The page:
The unintended-irony capital of the world?
Imagine you live in Jeffersonville. You’re on a fixed income, and to help make ends meet you don’t drive. You work downtown — say Humana — and walk to work every day. There’s only one way for pedestrians to cross the Ohio River in Metro Louisville, by walking over the Clark Memorial Bridge. Your options: take a cab or bus, catch a ride or take the day off.
Here’s a real scenario: Jackie Green, who earns his livelihood in part by running Bike Couriers, tried to make a delivery in Jeffersonville last Thursday. But the Clark Bridge was closed to all traffic, pedestrian or otherwise, because it was wired with explosives for Thunder Over Louisville. Police sentries suggested Green take a cab.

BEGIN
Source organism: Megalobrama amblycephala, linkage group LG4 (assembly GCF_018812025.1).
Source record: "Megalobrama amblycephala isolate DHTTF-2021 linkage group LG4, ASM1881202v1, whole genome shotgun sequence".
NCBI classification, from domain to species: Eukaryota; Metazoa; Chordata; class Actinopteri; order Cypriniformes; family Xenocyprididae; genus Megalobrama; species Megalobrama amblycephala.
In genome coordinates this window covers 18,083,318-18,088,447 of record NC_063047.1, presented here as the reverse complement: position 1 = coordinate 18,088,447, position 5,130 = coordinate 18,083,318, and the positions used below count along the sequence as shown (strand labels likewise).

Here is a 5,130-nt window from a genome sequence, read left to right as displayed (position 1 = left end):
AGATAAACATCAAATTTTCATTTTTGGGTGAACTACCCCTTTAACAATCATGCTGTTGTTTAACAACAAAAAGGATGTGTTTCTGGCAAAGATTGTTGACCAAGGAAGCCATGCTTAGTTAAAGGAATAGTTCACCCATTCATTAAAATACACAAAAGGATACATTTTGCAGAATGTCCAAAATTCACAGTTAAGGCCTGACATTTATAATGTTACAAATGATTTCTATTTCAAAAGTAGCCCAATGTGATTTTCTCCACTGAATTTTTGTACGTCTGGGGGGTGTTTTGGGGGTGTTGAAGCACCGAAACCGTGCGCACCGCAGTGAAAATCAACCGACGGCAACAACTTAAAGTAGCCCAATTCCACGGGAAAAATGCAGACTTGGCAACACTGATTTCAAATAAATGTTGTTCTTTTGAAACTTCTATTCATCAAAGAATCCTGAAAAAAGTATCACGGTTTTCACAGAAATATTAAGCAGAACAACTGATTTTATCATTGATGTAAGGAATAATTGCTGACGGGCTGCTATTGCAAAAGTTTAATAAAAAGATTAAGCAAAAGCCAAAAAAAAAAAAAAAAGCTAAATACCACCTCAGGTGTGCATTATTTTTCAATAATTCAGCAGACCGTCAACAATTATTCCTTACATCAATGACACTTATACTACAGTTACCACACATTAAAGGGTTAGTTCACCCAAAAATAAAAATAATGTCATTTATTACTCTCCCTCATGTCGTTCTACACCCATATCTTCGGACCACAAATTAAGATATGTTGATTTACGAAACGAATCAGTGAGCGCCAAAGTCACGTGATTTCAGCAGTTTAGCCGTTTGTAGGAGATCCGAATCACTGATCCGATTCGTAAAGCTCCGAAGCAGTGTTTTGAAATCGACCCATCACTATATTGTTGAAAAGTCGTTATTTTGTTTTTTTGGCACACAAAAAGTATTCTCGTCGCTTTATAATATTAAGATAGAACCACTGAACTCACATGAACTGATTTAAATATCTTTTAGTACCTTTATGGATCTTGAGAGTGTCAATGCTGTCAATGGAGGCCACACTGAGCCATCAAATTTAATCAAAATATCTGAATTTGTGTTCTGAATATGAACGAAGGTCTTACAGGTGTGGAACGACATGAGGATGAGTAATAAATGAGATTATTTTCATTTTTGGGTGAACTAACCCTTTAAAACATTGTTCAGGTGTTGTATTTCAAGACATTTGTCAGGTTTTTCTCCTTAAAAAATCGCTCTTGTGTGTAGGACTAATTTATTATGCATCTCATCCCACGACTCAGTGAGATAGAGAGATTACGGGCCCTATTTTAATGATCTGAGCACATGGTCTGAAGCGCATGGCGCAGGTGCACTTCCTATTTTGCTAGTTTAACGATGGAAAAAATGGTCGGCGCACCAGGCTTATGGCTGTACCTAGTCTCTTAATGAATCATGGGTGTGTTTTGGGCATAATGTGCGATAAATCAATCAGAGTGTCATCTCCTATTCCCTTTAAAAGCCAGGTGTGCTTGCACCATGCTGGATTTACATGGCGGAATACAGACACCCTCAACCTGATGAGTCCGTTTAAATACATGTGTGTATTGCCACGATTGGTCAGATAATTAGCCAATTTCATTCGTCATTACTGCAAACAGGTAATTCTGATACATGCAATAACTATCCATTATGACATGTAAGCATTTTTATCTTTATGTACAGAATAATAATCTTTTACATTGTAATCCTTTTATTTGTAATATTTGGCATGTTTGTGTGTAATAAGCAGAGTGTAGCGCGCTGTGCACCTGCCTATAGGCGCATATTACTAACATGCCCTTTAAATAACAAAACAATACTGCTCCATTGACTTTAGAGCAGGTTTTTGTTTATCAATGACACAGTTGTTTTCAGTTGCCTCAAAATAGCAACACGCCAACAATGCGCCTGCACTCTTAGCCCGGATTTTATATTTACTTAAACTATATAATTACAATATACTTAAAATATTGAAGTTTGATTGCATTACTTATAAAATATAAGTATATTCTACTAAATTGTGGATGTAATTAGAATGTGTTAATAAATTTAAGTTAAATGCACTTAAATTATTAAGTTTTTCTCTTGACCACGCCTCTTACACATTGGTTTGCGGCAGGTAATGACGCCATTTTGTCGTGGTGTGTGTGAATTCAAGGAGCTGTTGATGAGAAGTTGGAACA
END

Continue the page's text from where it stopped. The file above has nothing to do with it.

Here’s another real scenario: Last Thursday, the head of Greater Louisville Inc. met with his counterpart from One Southern Indiana. They shook hands on a deal to work more closely on cross-border business issues.
Here’s something ironic: They met in the middle of the Clark Bridge.
More irony: They were discussing regionalism.
Now, a question: Has anyone in a leadership role thought about how the Metro’s growing traffic congestion might render all of this regional good will null and void?